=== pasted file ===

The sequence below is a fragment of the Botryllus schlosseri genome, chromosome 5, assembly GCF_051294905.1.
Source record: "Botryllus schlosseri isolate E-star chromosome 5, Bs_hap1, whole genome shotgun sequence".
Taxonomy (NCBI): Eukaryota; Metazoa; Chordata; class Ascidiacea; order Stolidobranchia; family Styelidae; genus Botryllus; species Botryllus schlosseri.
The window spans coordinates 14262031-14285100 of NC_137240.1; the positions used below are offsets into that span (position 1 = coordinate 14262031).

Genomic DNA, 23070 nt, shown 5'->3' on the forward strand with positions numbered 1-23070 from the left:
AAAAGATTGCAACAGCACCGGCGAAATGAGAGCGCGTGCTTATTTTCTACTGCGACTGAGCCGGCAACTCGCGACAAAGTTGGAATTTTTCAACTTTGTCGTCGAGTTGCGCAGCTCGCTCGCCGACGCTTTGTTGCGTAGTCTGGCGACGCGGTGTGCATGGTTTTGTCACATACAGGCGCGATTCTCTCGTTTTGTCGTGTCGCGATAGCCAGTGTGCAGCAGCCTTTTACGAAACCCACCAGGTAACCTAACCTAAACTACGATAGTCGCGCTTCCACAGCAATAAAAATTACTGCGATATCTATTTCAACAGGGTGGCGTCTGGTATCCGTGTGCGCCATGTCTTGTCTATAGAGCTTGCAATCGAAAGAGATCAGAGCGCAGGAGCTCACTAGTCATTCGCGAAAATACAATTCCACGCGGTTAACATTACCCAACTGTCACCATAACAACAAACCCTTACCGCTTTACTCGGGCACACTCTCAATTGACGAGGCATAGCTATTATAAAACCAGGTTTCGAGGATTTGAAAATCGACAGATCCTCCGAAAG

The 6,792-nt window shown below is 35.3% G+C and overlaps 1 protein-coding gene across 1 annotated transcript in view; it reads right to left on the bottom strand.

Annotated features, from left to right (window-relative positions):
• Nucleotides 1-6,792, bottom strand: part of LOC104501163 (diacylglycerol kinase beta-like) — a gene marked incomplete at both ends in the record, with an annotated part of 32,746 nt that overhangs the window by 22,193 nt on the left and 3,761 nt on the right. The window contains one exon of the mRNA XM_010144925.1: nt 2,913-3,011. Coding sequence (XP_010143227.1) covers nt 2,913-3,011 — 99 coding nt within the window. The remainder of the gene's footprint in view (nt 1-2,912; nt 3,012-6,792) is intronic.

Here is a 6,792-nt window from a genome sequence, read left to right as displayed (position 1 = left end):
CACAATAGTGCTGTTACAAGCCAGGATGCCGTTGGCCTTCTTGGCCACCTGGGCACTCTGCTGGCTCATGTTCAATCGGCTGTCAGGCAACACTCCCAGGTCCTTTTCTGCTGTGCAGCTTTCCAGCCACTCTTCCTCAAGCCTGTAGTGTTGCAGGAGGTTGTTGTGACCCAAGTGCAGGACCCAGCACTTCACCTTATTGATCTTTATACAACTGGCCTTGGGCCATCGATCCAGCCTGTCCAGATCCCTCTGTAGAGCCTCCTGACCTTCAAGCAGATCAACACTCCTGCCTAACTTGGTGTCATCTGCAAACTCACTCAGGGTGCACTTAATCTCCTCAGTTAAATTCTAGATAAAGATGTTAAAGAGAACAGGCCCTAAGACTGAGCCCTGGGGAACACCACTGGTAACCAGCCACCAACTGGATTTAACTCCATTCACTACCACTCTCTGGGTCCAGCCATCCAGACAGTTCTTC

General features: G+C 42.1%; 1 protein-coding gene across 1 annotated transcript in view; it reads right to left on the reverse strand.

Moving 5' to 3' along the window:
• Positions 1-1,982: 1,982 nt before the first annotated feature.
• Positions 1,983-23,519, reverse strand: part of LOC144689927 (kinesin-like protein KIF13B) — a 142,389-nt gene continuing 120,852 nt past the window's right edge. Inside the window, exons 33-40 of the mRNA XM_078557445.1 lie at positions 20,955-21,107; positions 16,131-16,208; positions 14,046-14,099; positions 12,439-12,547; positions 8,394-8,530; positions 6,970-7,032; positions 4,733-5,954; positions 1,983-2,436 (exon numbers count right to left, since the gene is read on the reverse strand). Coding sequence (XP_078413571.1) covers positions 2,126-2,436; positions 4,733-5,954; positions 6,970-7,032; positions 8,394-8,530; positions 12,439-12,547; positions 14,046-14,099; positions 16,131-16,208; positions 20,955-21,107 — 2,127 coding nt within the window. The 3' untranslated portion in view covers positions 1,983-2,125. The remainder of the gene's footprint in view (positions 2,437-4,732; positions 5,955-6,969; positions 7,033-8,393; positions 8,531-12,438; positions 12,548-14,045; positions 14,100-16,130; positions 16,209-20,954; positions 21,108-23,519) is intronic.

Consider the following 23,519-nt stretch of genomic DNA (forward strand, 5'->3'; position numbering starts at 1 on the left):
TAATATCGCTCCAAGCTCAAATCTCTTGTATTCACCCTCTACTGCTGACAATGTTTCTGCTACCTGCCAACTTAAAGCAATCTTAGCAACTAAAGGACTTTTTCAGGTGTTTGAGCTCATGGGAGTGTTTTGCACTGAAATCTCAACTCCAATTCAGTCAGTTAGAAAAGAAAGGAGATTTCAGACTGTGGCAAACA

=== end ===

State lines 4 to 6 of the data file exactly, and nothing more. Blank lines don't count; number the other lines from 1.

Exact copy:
The window spans coordinates 14262031-14285100 of NC_137240.1; the positions used below are offsets into that span (position 1 = coordinate 14262031).

Genomic DNA, 23070 nt, shown 5'->3' on the forward strand with positions numbered 1-23070 from the left:
AAAAGATTGCAACAGCACCGGCGAAATGAGAGCGCGTGCTTATTTTCTACTGCGACTGAGCCGGCAACTCGCGACAAAGTTGGAATTTTTCAACTTTGTCGTCGAGTTGCGCAGCTCGCTCGCCGACGCTTTGTTGCGTAGTCTGGCGACGCGGTGTGCATGGTTTTGTCACATACAGGCGCGATTCTCTCGTTTTGTCGTGTCGCGATAGCCAGTGTGCAGCAGCCTTTTACGAAACCCACCAGGTAACCTAACCTAAACTACGATAGTCGCGCTTCCACAGCAATAAAAATTACTGCGATATCTATTTCAACAGGGTGGCGTCTGGTATCCGTGTGCGCCATGTCTTGTCTATAGAGCTTGCAATCGAAAGAGATCAGAGCGCAGGAGCTCACTAGTCATTCGCGAAAATACAATTCCACGCGGTTAACATTACCCAACTGTCACCATAACAACAAACCCTTACCGCTTTACTCGGGCACACTCTCAATTGACGAGGCATAGCTATTATAAAACCAGGTTTCGAGGATTTGAAAATCGACAGATCCTCCGAAAG